Harare – Zimplow Holdings, which is the largest manufacturer and distributor of farming implements in sub-Saharan Africa, reported a solid operational performance across its segments with the exception of Farmec for the 5 months period to May 2019.
Taping from the solid performance, revenue for the period grew by 86 percent to $29.8 million compared to prior year.
Operating profit increased by 784 percent to $13.4 million above prior year driven by the growth in volumes and impact of the exchange rate movement towards the end of May 2019 on the company’s foreign denominated monetary assets such as export debtors, backed by LCs and Nostro balances.
Zimplow operates through five divisions namely, Barzem, Mealie Brand, CT Bolts, Powermec and Farmec.
At Mealie Brand, volumes of implements grew by 49 percent driven mainly by the export markets.
“The export sales implement volumes grew by 232% countering the drop of 36% in the local market,” Group chief executive Vimbayi Nyakudya said in a trading update at the annual general meeting held in the capital on Thursday.
“We have a strong pipeline of export sales orders that we expect to fulfil by the end of the financial year.”
Powermec recorded a 106 percent growth in volumes against prior year with 35 generator units sold.
“The threat to business caused by the intensifying load shedding has triggered a rush to alternative power and therefore demand for our generators,” said Nyakudya.
In response, he said the company has since started scaling up stock holding in order to meet the surge in demand.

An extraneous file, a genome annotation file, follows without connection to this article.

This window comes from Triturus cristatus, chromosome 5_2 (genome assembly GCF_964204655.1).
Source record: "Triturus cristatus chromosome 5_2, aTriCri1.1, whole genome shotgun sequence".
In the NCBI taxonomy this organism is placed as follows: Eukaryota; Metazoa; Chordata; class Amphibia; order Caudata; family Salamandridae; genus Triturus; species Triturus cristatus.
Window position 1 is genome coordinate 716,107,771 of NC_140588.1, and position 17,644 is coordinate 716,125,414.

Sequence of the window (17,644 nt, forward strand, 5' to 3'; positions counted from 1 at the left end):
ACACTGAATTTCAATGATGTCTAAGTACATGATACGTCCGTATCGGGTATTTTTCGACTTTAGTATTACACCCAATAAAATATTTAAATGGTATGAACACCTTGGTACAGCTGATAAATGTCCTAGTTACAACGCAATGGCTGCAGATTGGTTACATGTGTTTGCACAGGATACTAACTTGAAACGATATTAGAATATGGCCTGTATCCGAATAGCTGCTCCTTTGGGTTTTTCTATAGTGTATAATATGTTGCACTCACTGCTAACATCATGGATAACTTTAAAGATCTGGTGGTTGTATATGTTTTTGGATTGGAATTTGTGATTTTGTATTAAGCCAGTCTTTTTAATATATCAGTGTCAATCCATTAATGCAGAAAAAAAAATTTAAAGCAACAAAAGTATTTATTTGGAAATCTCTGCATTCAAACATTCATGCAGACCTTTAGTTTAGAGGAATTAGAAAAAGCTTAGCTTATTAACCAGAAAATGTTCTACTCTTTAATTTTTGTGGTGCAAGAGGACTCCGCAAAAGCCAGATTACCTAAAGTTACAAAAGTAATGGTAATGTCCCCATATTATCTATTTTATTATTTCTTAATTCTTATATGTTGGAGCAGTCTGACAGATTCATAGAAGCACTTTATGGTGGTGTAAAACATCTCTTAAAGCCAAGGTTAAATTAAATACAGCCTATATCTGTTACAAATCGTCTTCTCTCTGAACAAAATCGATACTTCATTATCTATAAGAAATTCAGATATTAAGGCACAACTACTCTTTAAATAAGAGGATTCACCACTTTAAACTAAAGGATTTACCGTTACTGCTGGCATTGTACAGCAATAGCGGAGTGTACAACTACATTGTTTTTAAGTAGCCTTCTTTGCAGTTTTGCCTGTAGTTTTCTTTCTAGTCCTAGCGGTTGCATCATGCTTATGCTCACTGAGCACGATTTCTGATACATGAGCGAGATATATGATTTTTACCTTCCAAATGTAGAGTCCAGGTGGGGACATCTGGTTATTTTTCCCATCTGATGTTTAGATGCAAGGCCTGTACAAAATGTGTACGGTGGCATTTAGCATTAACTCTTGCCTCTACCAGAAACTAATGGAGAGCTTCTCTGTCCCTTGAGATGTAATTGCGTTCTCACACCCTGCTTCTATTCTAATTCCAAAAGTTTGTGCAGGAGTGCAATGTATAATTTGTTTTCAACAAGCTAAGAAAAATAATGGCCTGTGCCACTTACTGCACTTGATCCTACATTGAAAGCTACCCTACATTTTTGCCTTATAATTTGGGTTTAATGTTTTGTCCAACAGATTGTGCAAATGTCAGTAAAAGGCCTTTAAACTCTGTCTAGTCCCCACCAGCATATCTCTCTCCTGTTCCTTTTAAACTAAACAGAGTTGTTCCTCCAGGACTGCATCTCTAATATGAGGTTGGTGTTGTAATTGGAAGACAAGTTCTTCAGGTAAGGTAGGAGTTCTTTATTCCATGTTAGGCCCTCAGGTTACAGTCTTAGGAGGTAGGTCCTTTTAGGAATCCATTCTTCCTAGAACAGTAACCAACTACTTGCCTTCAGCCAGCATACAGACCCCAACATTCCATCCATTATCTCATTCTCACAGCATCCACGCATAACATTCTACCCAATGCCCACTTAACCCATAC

“We are monitoring our strategy to penetrate mining and construction sectors to service the entire Perkins engine driven equipment that we have not been looking after in the past.”
Barzem also recorded a modest performance skewed towards fleet maintenance to capital expenditure.
Parts uptake through the counter grew by 6 percent against same period last year, while hours sold through the workshop grew by 164 percent to 3 367 hours compared to same period last year.
“The unit is currently ramping up stock holding and workshop capacity in light of the projected growth in fleet maintenance acativities by our key customers as they shy away from capital expenditure,” said Nyakudya.
“We are confident of selling more units in the horizon as there seem to be progress in addressing the foreign currency bottlenecks currently being experienced.”
Additionally, CT Bolts division remained profitable recording growth in sales volumes of high tensile steel bolts by 98 percent against prior year.
In contrast, Farmec division recorded a negative performance on the impact of drought, subsequent drop in yields as well as soft producer prices in the 2018/19 agricultural season.
Tractor volumes have been 5 percent ahead of the budget albeit 43 percent down on last year.
Implements and parts uptake have been 25 percent and 21 percent lower than prior year respectively, while hours sold through the workshop have been 25 percent lower than prior year.
“Although volumes are down against prior year, the recorded performance has been ahead of our projections and budgets,” said Nyakudya.
On the outlook Nyakudya said the firm export sales orders, the demand for alternative pwer and solid performance from Barzem and Farmec are expected to spur the 2019 financial performance.
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